Film Noir (Collector's Edition) (6 Discs) product details page

Sale price $32.59

  • list: Regular price  $49.99 - Save  $17.40  (35%)

Film Noir (Collector's Edition) (6 Discs)

Edmond O'BrienFrank SinatraBarbara Stanwyck

Director: Lewis AllenOrson WellesFritz Lang

released: May 18, 2010

Rating: Not rated: write a review
Zoom is not available for this image.
  • This item must be returned within 30 days of the ship date. See return policy for details.
  • Prices, promotions, styles and availability may vary by store and online.

more details

Something of a warm-up for the later The File on Thelma Jordan, The Strange Love of Martha Ivers mixes obsession, desire, delusion, ambition, and fear into a fascinating and enthralling tangle. Unusual for a movie of its period, it's fairly sophisticated in dealing with what is, at heart, a "sick" relationship between Martha Ivers (Barbara Stanwyck) and Walter O'Neil (Kirk Douglas), and demonstrating how easily a person (Sam Masterson [Van Heflin]) can get sucked into one. Fortunately for Masterson, he gets out in time, but it's a pretty narrow escape. Ivers is a remarkably tense film, although it's a tension that tends to linger beneath the surface; this is appropriate, as it reflects the turmoil and anxiety that lies under the calm surface of Ivers' and O'Neil's lives. That tension gives the film its life and strange vibrancy, and gives snap to even mundane scenes. There are some problems, notably the fact that the creators don't really seem to have a grasp on Masterson's motivation after the idea of blackmail enters the picture. Is he really interested in the money or is it a plot to get to the bottom of the Martha mystery? But the compelling, multi-layered performances of the stars (including Lizabeth Scott) more than make up for the few flaws in the script. Craig Butler, All Movie Guide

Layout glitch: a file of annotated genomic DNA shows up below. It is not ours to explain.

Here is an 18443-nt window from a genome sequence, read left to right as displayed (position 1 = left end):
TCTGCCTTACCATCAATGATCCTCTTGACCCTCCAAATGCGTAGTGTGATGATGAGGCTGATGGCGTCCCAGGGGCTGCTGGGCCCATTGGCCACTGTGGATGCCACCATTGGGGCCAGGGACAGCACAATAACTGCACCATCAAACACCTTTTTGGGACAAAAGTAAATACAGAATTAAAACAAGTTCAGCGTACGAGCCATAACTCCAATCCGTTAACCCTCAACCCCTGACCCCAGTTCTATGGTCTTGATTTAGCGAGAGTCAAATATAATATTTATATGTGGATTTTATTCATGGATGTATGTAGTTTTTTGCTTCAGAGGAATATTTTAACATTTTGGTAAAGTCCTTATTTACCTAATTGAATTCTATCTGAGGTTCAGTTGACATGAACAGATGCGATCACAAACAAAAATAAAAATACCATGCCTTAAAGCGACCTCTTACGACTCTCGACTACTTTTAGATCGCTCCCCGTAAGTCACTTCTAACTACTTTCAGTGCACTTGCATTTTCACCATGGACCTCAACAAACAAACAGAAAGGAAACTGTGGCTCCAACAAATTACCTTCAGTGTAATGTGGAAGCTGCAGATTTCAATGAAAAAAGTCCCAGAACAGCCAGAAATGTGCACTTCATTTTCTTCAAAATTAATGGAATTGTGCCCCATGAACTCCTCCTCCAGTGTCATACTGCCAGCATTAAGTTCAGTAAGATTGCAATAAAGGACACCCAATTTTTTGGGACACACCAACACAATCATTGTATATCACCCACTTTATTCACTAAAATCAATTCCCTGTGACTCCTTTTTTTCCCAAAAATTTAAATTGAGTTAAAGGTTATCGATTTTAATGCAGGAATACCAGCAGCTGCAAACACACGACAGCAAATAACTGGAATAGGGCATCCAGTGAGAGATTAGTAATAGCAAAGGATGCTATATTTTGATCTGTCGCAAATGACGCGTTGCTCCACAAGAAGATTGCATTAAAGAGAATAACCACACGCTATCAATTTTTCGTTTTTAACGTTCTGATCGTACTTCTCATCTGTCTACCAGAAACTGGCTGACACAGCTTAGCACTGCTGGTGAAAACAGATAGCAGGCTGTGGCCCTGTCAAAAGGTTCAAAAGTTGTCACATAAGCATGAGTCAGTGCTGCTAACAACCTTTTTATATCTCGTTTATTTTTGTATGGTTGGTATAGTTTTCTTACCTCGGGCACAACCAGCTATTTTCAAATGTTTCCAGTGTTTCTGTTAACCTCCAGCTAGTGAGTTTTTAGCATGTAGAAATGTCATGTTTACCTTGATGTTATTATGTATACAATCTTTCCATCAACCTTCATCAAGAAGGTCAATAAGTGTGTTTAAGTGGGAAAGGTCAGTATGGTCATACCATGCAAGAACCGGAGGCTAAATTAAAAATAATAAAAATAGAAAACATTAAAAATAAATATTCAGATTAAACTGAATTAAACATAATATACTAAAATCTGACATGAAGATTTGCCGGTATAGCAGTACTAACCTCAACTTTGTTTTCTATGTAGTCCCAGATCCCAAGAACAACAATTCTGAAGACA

One of the most definitive films noirs, the suspenseful D.O.A. also features one of the greatest conceits in film history: a man trying to solve his own murder. Not many movies can boast the line, "You've been murdered." The existential anxieties lurking in other film noirs are at the forefront of D.O.A.: the "walking dead man" metaphor is no longer merely a metaphor. The underrated Edmond O'Brien was at his finest as the accountant fighting a fatal, slow-acting poison. The film was the first directorial effort from famed cinematographer Rudolph Maté (The Passion of Joan of Arc, Vampyr), and would be his most enduring film. Though the production values were in keeping with B-movies of the time, the stylish black-and-white cinematography of Ernest Laszlo was creative even by expressionistic standards. D.O.A. has been remade twice, first as the average Color Me Dead and then as 1988's vapid D.O.A. (1988). Brendon Hanley, All Movie Guide

German-American master Fritz Lang produced and directed this gritty film noir for Universal Pictures, notable as the first Hollywood feature in which the real criminal goes unpunished. When a mild-mannered cashier (Edward G. Robinson) becomes enamored with an amoral woman (Joan Bennett), she ensnares him in an embezzlement scheme which leads to a murder. Her lover is fingered and executed for the murder, while Robinson's character gets off free. Lang's daring, almost assaultive imagery divided critics and audiences who might have expected less Gothic melodrama. Robinson and Bennett are chilling villains in an era when it was rare not to tack on a happy, or at least moralistic, ending. The script was adapted by Dudley Nichols from a French play filmed by Jean Renoir as La Chienne. Michael Betzold, All Movie Guide